After the row-to-energy relation is established, all the results can be plotted as a function of energy. Plots of intensity (number of photons of a given energy seen by the CCD) as a function of energy for the first three orders for a frontside illuminated CCD are shown on Fig. 6. Here the same emission lines in different orders come together, since they have the same energy. They are aligned with an accuracy of better than 0.2 eV.
Figure 6: Intensity as a function of energy for three orders of the spectrometer with a gold target in the X-ray source.
Figure 7: Intensity as a function of energy, second order, stainless steel target.
The data shown on Fig. 6 were taken with the gold target in the X-ray source. The spectrum is dominated by bremsstrahlung radiation with a few emission lines. The strong line at 0.525 keV is oxygen , weaker ones are nitrogen at 0.392 keV, copper (0.930 keV) and (0.950 keV), and sodium (1.041 keV). The origin of all these lines can be explained by the contamination of the surface of the target. A film of hydrocarbons is building up on the surface (this has been confirmed by a separate X-ray photoemission spectroscopy, or XPS, study) and that is why emission lines intensity changes over the time.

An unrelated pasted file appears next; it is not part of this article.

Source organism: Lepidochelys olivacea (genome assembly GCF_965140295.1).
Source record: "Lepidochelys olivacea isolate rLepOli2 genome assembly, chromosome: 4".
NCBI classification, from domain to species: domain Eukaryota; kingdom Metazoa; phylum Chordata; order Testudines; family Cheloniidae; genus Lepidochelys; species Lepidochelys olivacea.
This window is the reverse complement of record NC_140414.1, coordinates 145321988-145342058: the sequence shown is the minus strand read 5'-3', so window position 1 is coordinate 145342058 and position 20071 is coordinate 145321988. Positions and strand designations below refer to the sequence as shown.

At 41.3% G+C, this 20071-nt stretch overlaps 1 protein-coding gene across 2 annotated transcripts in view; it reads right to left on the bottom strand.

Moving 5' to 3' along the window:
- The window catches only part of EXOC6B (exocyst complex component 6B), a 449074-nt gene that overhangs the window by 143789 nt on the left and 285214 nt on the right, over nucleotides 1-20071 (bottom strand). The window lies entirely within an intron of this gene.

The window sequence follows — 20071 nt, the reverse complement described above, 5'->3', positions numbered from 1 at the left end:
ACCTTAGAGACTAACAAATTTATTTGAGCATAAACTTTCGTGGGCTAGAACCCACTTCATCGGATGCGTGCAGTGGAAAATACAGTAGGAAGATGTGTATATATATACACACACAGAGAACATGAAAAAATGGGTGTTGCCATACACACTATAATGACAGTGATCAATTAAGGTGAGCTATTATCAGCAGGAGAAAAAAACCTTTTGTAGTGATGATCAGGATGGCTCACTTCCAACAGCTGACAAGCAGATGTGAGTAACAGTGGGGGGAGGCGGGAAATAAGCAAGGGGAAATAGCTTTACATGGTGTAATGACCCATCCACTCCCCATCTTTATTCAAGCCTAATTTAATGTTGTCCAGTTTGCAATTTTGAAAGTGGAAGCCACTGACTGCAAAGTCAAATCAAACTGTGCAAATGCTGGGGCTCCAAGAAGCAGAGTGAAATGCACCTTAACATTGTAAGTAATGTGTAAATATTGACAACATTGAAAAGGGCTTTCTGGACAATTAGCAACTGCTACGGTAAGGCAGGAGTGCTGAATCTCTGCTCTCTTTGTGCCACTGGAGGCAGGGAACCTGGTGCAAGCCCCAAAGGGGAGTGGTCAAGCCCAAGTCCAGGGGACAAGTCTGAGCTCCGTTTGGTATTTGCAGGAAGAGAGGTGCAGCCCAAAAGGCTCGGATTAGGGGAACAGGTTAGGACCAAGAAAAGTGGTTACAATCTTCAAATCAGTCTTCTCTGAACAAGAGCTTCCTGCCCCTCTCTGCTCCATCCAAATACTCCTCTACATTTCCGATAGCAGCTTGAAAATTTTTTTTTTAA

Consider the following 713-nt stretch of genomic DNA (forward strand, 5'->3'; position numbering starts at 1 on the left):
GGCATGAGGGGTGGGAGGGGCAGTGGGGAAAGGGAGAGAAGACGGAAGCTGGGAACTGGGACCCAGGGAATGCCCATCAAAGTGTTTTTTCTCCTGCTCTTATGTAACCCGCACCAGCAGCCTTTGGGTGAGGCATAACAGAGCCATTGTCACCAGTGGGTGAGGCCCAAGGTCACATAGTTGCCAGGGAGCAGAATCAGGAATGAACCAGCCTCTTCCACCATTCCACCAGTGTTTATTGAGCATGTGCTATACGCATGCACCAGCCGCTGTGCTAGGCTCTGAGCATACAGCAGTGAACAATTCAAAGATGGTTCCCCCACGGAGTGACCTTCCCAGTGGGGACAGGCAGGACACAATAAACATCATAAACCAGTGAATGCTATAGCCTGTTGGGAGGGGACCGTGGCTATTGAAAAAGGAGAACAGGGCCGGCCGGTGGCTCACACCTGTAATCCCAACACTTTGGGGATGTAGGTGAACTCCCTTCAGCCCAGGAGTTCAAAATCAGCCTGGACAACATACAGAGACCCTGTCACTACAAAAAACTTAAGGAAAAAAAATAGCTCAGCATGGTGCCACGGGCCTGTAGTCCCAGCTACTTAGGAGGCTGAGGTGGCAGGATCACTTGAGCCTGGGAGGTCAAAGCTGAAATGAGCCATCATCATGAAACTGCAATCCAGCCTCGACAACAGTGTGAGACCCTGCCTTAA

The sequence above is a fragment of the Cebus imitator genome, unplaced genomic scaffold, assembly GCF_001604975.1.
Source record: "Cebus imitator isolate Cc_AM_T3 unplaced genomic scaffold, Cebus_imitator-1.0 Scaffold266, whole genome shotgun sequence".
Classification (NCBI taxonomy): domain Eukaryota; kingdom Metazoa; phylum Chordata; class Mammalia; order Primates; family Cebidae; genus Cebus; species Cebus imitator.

To illustrate how powerful is this setup as a spectroscopic tool on Fig. 7 is shown a spectrum produced by a stainless steel target. Numerous L series of iron, cromium, vandium, manganese, copper lines reveal a complex composition of the target material.